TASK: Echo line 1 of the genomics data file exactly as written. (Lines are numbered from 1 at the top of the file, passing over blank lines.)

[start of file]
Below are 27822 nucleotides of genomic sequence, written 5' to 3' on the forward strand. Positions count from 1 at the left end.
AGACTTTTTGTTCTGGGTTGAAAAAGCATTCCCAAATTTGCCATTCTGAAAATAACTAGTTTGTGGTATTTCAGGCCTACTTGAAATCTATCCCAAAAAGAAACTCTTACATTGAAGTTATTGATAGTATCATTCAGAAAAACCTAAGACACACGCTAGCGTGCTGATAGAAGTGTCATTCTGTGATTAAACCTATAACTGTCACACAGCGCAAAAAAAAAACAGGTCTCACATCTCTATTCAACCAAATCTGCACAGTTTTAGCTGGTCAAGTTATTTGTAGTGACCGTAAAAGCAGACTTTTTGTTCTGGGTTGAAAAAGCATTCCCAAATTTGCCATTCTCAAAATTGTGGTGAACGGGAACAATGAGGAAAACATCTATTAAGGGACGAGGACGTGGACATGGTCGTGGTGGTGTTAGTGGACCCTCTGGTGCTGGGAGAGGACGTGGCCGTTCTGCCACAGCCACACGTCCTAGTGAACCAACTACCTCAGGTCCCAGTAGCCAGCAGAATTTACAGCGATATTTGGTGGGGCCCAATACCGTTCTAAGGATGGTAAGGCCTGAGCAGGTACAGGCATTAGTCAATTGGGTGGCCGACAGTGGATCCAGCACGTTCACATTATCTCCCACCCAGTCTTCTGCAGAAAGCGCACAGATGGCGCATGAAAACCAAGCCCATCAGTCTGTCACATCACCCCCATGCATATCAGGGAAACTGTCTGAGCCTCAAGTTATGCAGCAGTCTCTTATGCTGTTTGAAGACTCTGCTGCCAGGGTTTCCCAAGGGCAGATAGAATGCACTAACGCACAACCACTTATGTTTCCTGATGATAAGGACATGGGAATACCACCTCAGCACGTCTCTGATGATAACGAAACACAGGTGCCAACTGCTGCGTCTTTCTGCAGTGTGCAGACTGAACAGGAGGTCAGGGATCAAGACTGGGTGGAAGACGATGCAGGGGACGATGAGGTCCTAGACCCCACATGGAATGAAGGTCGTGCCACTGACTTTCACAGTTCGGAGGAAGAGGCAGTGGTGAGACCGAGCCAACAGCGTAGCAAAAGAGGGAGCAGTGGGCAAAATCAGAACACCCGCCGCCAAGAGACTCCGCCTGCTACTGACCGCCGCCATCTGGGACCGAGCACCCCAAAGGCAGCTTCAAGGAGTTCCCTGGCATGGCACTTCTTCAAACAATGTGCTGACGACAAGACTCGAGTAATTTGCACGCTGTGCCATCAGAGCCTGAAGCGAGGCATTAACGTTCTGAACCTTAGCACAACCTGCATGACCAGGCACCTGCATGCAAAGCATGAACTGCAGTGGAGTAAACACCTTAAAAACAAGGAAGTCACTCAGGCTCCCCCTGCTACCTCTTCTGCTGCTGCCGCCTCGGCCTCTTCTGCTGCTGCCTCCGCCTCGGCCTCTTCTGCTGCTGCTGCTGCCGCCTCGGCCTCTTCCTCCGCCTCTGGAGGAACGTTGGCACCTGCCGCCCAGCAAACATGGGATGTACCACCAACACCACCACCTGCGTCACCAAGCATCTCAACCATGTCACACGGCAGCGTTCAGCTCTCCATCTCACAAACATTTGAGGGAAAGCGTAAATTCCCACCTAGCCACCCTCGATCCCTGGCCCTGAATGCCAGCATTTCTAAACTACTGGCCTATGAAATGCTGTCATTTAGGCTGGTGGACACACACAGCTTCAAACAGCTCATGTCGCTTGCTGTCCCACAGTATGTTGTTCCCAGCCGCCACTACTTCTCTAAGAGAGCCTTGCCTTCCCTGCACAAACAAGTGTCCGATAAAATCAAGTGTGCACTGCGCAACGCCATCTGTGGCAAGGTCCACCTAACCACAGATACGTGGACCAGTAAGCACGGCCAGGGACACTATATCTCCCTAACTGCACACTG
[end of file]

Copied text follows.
Below are 27822 nucleotides of genomic sequence, written 5' to 3' on the forward strand. Positions count from 1 at the left end.